Kaz Hawkins: Why Ulster musician has every right to sing the blues

Singer songwriter Kaz Hawkins
Singer songwriter Kaz Hawkins
  • Sexually abused as a child, left for dead by a violent partner, multiple suicide attempts and mired for years in the oblivion of drug addiction, Kaz Hawkins’s life is a harrowing catalogue of nightmares, but the acclaimed singer tells Helen McGurk how she was saved by music

Abused from the age of four by a family member, sectioned, addicted to cocaine and alcohol, her throat slit by a former partner, it seems amazing to me that Kaz Hawkins is not dead. How can one person survive such manipulation, betrayal and depravity?

She did almost die, sometimes from the violence of the abuse in the six-year relationship, but also from the compulsion to end it all herself.

Kaz is multi award-winning blues and soul singer from Northern Ireland.

Kaz is multi award-winning blues and soul singer from Northern Ireland.

But somehow Kaz Hawkins survived the complicated nightmare that was her childhood and a large part of her adulthood.

Born Karen Marcella McIntyre and raised in the Sandy Row area of Belfast, Kaz was subjected to sickening abuse and rape by an uncle, who died some years ago.

WATCH: Blues singer Kaz Hawkins: ‘Lipstick and cocaine’ is ‘a thank you to doctor and policeman who saved me’

‘‘The timeline of it is all very misty,’’she says.

‘‘I remember being about four or five when the first thing happened.

‘‘My dad used to have people round for drinks, so the house would have been pretty crazy sometimes. He (her uncle) would have come upstairs to the toilet so I take it that’s how he fitted in the time to do what he did, or when he was baby-sitting us.

‘‘He groomed me - now I know that, I didn’t know it at the time.’’

She recounts all this without emotion. How she felt so dirty she would lie in bath of bleach.

She lays bare the ugly events of her childhood. My stomach churns listening to her deeply disturbing story.

‘‘He penetrated me from, I don’t know what age, I really can’t remember, but to save my sister, when it came to her turn, I said no, that I would do it. I didn’t want her going through what I went through.’’

The rape continued until Kaz reached puberty at 12.

‘‘The reason he stopped was because he could have got me pregnant,’’ she says bluntly.

I am struck simultaneously by her incredible bravery and vulnerability.

She is articulate - an achievement in itself for a woman who spent her school days ‘‘keeping secrets’’ about what was happening at home - but she seems broken too.

On numerous occasions she tried to speak out about the abuse, but was accused of telling lies.

In today’s climate, it seems incredible that a child, a little helpless girl, who had mustered the courage to speak up would be disbelieved. But that is what happened.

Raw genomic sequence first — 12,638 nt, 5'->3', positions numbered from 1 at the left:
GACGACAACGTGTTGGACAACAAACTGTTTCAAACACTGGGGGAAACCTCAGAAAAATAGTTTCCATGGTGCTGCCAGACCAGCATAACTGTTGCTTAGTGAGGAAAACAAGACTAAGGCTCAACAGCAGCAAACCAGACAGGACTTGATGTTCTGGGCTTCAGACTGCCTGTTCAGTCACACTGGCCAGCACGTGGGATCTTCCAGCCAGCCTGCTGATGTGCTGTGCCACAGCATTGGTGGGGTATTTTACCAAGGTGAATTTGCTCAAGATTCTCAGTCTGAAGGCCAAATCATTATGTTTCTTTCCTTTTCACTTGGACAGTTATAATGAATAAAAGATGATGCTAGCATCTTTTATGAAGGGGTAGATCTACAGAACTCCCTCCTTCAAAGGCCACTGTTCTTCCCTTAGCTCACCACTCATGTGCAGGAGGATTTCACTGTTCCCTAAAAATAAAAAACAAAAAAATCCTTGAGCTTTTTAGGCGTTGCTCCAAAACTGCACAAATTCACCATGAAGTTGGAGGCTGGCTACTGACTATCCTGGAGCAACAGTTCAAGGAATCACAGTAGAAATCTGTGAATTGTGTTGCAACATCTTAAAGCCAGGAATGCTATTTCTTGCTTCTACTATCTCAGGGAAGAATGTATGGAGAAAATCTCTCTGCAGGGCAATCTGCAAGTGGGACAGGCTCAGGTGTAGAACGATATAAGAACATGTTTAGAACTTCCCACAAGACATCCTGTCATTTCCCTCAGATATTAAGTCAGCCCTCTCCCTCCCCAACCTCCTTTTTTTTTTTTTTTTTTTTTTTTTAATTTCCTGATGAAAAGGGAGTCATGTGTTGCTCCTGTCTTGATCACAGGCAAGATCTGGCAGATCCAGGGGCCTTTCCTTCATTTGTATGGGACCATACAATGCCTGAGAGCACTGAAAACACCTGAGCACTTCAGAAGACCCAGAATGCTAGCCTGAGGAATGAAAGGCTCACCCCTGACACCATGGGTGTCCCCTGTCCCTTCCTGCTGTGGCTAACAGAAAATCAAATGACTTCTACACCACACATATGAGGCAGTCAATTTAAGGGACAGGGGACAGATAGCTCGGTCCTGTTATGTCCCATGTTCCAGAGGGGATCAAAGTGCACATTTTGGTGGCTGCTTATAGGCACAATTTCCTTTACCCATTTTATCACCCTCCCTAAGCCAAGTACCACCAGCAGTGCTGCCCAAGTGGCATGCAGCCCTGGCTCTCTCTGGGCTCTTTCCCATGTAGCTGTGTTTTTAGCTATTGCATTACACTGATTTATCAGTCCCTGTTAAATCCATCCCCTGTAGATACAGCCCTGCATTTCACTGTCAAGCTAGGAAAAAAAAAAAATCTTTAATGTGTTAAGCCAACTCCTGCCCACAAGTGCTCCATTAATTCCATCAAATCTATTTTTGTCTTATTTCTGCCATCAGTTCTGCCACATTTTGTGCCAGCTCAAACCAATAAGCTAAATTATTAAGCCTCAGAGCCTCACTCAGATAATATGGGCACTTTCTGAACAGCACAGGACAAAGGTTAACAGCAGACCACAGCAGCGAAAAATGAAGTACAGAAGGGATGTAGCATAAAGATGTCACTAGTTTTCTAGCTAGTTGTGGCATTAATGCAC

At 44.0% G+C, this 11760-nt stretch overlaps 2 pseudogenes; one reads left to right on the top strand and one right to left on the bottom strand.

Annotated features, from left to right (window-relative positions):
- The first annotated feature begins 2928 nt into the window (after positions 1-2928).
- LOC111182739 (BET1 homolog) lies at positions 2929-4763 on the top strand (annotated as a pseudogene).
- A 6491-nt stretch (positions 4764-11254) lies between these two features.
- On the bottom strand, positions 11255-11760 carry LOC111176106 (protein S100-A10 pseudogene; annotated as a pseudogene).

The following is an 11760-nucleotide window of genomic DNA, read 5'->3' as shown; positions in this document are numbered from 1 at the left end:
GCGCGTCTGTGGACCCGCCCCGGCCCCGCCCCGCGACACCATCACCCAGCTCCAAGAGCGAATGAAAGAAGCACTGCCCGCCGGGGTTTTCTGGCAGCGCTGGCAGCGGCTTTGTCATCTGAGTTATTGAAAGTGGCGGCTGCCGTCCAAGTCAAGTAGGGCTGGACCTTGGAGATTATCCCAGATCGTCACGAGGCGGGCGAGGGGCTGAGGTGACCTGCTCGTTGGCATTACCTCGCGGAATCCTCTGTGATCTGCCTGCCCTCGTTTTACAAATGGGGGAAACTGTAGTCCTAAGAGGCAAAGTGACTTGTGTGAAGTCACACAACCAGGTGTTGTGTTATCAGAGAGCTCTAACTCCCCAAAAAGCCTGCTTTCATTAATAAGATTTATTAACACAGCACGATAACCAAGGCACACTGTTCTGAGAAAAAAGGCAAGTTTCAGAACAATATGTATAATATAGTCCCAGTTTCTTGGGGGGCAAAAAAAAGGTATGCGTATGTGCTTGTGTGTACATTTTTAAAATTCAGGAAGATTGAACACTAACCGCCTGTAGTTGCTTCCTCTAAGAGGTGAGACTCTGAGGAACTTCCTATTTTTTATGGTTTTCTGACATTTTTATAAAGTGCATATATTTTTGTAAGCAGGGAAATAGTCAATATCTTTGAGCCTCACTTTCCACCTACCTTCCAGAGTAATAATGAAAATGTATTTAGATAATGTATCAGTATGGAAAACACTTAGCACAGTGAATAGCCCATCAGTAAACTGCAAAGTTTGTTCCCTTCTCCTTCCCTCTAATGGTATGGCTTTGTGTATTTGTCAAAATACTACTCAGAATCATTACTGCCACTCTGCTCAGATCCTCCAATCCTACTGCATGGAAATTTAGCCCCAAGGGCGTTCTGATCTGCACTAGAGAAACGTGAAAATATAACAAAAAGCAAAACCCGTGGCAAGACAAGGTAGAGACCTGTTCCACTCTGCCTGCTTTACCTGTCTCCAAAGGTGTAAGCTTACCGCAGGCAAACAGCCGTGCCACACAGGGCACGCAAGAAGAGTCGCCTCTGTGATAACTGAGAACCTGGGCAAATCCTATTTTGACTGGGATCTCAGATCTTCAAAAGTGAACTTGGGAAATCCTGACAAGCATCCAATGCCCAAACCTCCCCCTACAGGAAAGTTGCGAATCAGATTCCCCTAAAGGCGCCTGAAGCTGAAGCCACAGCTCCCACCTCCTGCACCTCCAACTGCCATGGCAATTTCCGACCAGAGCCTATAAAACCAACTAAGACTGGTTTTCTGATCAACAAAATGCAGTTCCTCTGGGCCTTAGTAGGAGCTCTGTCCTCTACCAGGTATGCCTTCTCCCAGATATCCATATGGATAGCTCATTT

‘‘I hated school, I was bullied, and I was trying to tell people what was happening to me and nobody listened, so I shut down, so by the time I got to fourth year my mind blocked everything out and I became a rebel.’’

Kaz Hawkins spent years in and out of psychiatric facilities, too unwell to look after her three children.

‘‘I put them in foster care. I always intended to bring them back, but the day I put them into foster care I jumped on a plane and left Northern Ireland.’’

Years later Kaz returned home.

She was addicted to cocaine, but got clean, starting learning guitar, and got her children back when they were teenagers.

It was a difficult time, she admits.

‘‘When they came home, we were strangers, more or less. It was terrible and we all suffered .’’

Now living in Carrickfergus, Kaz is 44. Her life only really came back into focus 10 years ago.

She has a partner, David, and a family, having been reunited with the three children, Adam, Avril and April (her ‘A-Team’). She now also has three grandchildren.

Affable and affectionate she welcomes me to her home with a bear hug. She has an infectious sense of humour with a laugh as black as tar.

After photographs are taken in the room she jokingly calls ‘Kaz’s Cave’ - a music/dressing room with piano and a lot of stage clothes, she reveals how the cruelty of her dark, miserable childhood and the many years of her adulthood which were blighted by domestic abuse, nearly broke her - sometimes she says she ‘‘just wanted to go to sleep and not wake up.’’

Both her arms are covered by tattoos, masking the scars she inflicted on herself through self-harm.

‘‘There’s a musical tree. All the branches are the roads and journeys that I’ve taken but they all lead to music,’’ she explains.

Today there is a steeliness about Kaz Hawkins, she is clean of all substances and happy, but earlier in her life she was gripped by years of depression and drink and alcohol abuse.

‘‘I was doing anything to numb the pain, without realising what the pain was.

‘‘I had this addictive personality. I was always in search of something to replace something I had lost, which now I know was my childhood.

‘‘My virginity was supposed to be given to someone who loves me, but it was taken from me by a monster.’’

Following repeated suicide attempts, Kaz eventually opened up about the abuse.

Her abuser was arrested and the case went to court, but she was deemed unfit to testify as she was sectioned at the time.

But she says she has forgiven the man ‘‘who stole her childhood’’.

‘‘I wanted to die because of this, but I have faced all my demons and I have forgiven him for what he has done.

He was sick and sick people like that probably don’t know what they are doing.’’